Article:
Capital Markets

Does Political Spending Boost ROE?

An analysis of corporate political contributions shows a link between a good political strategy and annual returns.
Kate PlourdApril 14, 2008

In the past 25 years, companies that contributed to a large number of political candidates saw a much higher annual return on equity than companies that didn’t contribute, an academic study finds.

A portfolio of all the companies that contributed to candidates generated a 1,221 percent compounded rate of return over the 25-year period. In comparison, a portfolio of the companies that didn’t contribute saw a 619 percent rate of return over the same period.

For the study, a group of three business school professors selected 1,258 companies that donated $944,045,697 (through corporate political action committees) to political campaigns from 1979 to 2004. They also studied 2,345 companies that didn’t contribute.

For the companies that contributed, the researchers measured the total contributions, which averaged $23,471 per year, against the annual rate of return those companies saw in the same 25-year time period and found the average company saw a $156.6 million more in annual compounded returns per year compared to other non-contributing firms that have similar risk characteristics.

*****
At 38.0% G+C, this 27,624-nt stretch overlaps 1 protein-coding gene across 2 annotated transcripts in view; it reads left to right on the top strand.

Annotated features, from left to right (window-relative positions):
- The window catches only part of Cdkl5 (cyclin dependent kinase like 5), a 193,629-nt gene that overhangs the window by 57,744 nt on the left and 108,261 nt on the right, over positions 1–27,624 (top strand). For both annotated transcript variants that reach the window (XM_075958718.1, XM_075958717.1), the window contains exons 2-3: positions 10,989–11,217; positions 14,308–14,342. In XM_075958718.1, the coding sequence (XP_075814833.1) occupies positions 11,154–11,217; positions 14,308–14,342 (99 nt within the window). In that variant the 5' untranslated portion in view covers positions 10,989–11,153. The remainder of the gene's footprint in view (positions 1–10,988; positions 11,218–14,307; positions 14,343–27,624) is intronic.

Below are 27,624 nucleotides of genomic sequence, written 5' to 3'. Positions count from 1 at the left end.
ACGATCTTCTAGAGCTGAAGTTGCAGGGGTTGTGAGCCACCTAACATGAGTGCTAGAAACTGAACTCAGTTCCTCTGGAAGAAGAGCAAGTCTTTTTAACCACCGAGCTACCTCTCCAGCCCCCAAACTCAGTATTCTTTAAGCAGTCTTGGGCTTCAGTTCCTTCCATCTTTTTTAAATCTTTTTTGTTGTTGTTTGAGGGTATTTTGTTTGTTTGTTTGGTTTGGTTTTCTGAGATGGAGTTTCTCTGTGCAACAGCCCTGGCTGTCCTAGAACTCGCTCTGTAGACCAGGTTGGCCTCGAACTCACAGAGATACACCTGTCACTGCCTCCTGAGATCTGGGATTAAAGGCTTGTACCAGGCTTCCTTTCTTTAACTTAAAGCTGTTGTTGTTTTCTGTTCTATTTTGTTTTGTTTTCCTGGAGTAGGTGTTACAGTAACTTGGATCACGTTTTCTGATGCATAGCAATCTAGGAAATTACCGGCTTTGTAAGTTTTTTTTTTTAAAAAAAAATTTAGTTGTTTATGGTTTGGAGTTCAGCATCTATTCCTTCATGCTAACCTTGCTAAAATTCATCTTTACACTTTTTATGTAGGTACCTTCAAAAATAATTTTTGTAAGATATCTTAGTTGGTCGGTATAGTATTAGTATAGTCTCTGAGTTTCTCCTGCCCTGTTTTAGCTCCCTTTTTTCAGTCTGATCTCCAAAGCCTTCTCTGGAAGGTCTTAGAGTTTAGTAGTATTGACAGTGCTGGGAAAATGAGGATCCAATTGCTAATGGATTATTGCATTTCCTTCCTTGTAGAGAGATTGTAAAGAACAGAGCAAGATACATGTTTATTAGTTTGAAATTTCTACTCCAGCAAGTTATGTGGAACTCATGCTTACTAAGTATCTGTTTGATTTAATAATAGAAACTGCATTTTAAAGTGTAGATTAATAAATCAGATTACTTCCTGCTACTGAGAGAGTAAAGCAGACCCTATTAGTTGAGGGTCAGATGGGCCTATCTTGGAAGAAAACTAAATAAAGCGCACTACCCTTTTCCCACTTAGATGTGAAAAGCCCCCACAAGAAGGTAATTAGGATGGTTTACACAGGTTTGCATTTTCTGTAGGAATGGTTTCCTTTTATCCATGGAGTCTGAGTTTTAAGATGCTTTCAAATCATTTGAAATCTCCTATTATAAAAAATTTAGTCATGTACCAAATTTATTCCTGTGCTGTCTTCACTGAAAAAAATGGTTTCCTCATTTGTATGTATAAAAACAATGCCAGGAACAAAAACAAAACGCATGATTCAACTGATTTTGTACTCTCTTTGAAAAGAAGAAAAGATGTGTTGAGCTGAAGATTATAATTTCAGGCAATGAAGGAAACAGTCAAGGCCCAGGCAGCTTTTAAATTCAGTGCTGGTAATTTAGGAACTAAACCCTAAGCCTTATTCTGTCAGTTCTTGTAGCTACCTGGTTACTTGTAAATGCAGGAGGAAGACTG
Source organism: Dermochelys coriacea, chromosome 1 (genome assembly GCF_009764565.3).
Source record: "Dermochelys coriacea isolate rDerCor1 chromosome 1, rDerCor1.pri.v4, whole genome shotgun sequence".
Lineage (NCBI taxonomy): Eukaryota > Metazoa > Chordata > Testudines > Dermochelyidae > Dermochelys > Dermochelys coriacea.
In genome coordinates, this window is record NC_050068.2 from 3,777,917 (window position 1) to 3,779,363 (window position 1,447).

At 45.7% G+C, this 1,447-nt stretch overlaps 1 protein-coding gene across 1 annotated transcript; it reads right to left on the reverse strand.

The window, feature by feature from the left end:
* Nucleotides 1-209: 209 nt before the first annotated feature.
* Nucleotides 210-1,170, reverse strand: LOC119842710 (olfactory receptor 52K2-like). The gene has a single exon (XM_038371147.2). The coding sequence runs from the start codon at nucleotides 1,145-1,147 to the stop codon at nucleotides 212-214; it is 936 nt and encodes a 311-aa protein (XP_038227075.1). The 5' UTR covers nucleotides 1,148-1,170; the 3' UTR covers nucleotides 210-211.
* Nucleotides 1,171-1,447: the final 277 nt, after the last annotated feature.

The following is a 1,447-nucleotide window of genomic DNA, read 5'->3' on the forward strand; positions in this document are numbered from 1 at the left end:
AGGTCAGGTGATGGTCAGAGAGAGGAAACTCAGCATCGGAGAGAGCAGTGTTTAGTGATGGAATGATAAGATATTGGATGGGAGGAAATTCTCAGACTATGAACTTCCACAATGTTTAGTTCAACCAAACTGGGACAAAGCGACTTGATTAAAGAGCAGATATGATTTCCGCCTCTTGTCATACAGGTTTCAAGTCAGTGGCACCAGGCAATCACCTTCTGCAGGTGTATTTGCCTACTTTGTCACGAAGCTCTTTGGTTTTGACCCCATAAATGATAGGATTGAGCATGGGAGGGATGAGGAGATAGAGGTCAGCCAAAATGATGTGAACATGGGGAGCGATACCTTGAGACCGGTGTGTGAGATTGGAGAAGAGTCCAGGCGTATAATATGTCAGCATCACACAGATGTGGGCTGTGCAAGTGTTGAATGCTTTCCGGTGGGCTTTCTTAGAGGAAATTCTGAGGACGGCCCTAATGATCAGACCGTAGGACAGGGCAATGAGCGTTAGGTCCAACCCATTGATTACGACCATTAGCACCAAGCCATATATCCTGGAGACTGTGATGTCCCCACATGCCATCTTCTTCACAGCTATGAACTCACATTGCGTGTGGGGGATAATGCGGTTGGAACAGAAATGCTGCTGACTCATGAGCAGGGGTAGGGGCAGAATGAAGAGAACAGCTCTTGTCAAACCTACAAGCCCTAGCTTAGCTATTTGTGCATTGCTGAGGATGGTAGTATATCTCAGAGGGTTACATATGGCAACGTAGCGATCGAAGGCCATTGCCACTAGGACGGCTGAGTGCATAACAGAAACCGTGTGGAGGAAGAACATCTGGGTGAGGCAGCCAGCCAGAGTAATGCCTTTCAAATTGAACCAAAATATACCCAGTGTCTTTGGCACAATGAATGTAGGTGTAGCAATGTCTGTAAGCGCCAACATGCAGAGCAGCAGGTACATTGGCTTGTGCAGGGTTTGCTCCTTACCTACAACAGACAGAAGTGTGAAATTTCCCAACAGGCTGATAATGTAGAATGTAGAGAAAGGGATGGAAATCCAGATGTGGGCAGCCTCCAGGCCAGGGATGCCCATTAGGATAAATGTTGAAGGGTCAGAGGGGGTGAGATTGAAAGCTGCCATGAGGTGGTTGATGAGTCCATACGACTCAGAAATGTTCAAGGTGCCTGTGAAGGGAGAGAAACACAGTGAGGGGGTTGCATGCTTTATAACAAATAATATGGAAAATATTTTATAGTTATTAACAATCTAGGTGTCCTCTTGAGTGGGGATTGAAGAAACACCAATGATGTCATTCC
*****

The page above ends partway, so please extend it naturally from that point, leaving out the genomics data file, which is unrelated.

While political scientists have often looked at the relationship between corporate political contributions and favorable voting, the professors sought to quantify whether firms themselves benefit financially from political contributions, Alexei Ovtchinnikov, an assistant professor of management and finance at Vanderbilt University told Finance professors Michael J. Cooper at the University of Utah and Huseyin Gulen of Purdue University also worked on the study, which was first conducted in 2007 and updated last month.

“Given that there’s a lack of consensus over whether contributions benefit the firms, it was surprising that contributions did have an effect on the welfare of the firms,” Ovtchinnikov says. “One of the reasons it looks so high is because we’re only counting hard-money contributions. We can certainly imagine that there are other contributions we don’t have access to,” such as soft-money contributions, which aren’t reported to the Federal Election Commission.”

The study also looked at the strategies that companies with the highest annual rates of return applied when contributing. The researchers found that targeting donations to candidates that represent a company’s home state and to members of the House of Representatives produced higher annual returns throughout the 25-year period.

If a company were to contribute to an additional seven congressional representatives in its home state it could expect to increase annual returns by 1.7 percent a year, they found.